The Ellis-Pass duo, with rather few appearances in its unfortunately short career, usually began with Ellis on lead, Pass on rhythm, then (after a number of choruses) things were switched, with Pass on top. Usually, particularly when it was a sensationally “up” evening (as was that July night) the two then shed Brown and Hanna for a number of rounds of free-swinging guitar sparring. The signal of the end of the unaccompanied duet strain and the beginning of the ride-out choruses is always Ray’s resonant bass.
“‘Seven Come Eleven’, right now,” says Herb –and off he goes. From there on, it’s up to you. For me, the experience is not only still great listening –after dozens of times – but it also is a distinct reminder of the spine-tingling that I felt when I was there in the front row watching it all happen.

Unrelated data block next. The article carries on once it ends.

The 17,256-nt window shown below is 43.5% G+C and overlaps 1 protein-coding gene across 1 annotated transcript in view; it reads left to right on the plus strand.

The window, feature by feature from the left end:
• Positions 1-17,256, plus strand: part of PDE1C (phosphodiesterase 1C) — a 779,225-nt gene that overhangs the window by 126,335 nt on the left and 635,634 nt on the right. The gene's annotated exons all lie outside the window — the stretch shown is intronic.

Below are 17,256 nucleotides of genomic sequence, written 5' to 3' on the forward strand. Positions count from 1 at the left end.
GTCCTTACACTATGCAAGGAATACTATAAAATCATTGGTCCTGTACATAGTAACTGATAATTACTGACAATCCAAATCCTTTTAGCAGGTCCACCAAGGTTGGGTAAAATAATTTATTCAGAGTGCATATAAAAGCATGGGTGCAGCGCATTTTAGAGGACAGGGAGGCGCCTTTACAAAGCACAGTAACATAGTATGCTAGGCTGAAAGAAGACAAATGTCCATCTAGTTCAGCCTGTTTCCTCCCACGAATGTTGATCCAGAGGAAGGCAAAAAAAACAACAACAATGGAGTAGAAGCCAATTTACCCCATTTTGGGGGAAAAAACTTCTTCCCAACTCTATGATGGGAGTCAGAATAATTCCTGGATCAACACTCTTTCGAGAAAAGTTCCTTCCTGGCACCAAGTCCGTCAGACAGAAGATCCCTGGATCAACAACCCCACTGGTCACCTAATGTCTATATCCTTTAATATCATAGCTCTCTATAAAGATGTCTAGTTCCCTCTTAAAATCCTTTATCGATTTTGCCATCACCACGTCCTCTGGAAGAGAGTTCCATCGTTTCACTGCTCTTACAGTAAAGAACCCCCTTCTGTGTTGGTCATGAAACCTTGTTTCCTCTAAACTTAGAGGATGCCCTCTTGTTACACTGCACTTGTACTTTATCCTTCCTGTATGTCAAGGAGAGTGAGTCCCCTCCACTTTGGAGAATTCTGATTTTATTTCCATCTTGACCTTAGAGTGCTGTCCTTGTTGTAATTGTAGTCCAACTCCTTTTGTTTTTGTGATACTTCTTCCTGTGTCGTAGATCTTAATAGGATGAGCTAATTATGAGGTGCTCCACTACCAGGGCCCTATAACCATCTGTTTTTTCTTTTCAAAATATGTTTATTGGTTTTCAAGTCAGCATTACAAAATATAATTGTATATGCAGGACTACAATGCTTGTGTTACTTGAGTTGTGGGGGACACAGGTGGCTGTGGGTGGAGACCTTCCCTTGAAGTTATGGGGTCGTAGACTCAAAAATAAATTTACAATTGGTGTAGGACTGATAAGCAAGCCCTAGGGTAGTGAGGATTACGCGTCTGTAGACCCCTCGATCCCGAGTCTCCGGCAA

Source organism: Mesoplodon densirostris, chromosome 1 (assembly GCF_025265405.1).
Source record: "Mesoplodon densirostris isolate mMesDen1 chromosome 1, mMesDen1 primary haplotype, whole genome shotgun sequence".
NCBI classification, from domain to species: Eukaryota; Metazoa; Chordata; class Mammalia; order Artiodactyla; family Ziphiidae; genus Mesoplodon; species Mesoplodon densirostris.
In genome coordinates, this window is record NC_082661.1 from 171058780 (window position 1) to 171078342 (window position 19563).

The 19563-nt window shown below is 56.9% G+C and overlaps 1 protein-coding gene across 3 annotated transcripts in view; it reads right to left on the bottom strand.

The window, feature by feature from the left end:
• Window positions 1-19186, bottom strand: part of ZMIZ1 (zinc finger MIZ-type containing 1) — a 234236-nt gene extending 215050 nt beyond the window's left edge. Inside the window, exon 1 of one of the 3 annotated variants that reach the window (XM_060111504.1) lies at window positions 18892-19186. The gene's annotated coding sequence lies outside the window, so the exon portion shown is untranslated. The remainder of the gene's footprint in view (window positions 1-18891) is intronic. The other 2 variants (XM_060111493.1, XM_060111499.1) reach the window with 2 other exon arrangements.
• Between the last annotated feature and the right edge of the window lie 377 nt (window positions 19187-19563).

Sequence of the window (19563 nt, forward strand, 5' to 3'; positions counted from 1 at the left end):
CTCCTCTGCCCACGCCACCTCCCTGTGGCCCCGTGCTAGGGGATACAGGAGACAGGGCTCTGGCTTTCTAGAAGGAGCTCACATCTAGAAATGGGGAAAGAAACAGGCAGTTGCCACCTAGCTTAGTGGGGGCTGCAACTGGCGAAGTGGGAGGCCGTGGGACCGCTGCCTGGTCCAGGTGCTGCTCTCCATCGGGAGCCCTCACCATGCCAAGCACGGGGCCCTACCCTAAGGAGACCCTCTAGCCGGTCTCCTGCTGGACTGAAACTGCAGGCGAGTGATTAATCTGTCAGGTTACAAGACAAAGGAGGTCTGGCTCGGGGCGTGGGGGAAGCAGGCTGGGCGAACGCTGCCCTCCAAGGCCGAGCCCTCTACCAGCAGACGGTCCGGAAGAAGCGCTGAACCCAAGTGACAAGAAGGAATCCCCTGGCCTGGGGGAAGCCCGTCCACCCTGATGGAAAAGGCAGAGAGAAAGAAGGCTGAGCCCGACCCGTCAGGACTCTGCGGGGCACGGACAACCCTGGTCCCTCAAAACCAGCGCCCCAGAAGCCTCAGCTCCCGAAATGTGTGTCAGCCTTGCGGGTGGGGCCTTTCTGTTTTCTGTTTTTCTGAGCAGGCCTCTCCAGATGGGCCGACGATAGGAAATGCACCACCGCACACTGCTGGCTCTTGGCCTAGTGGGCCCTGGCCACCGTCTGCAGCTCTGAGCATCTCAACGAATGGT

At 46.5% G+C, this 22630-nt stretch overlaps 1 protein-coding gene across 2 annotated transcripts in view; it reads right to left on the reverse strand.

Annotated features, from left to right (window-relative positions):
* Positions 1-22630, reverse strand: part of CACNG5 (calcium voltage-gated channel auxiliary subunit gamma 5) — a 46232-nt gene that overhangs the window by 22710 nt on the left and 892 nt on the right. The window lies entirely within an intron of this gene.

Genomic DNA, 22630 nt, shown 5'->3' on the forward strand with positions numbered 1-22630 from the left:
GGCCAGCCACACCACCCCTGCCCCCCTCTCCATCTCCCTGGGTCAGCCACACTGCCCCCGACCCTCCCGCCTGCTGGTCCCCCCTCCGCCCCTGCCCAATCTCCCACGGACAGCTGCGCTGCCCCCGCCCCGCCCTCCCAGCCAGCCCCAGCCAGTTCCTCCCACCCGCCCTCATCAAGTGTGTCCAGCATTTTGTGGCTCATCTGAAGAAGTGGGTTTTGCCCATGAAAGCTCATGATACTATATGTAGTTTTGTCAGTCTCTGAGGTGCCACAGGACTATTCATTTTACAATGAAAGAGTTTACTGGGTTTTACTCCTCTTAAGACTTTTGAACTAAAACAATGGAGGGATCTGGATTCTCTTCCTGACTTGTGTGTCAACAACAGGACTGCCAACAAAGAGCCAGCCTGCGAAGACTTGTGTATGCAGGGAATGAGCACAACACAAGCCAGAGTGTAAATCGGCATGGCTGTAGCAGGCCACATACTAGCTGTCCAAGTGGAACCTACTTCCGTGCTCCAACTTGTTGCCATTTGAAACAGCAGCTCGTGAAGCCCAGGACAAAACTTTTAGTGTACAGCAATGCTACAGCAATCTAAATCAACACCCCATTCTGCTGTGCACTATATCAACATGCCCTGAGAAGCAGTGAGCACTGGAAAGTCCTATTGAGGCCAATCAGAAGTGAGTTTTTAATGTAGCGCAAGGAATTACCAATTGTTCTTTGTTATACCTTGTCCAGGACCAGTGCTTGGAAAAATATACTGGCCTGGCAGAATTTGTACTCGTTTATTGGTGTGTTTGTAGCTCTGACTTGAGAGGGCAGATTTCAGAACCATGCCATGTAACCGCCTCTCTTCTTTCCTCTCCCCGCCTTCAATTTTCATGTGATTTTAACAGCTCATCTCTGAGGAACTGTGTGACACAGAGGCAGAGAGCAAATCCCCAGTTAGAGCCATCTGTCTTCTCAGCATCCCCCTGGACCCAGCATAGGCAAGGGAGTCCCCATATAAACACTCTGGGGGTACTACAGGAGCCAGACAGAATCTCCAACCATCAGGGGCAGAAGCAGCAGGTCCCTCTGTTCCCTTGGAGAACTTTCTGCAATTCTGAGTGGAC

Besides all the rest of the obvious great stuff on this one track, note Herb’s playing on the bass line during the unaccompanied duet stanza; and, if you can, follow Jake and Ray as they pay the greatest respect that accompanists can give to a pair of front-line soloists –they stay in the background. They speak only when spoken to, and they make the unit on stage a real quartet, not just “Herb, Joe and a couple of other guys.”
Says Herb –“The name of that tune was ‘Seven Come Eleven.’” Answers Joe –“No, the name of that tune is ‘Fast.’”
01. In A Mellow Tone
02. Seven Come Eleven
03. Prelude To A Kiss Duke
05. I’m Confessin’
06. Easy Living
07. Concord Blues
HERB ELLIS, guitar
JOE PASS, guitar
RAY BROWN, bass
JAKE HANNA, drums
Live at Concord Boulevard Park, Concord, California, July 29, 1973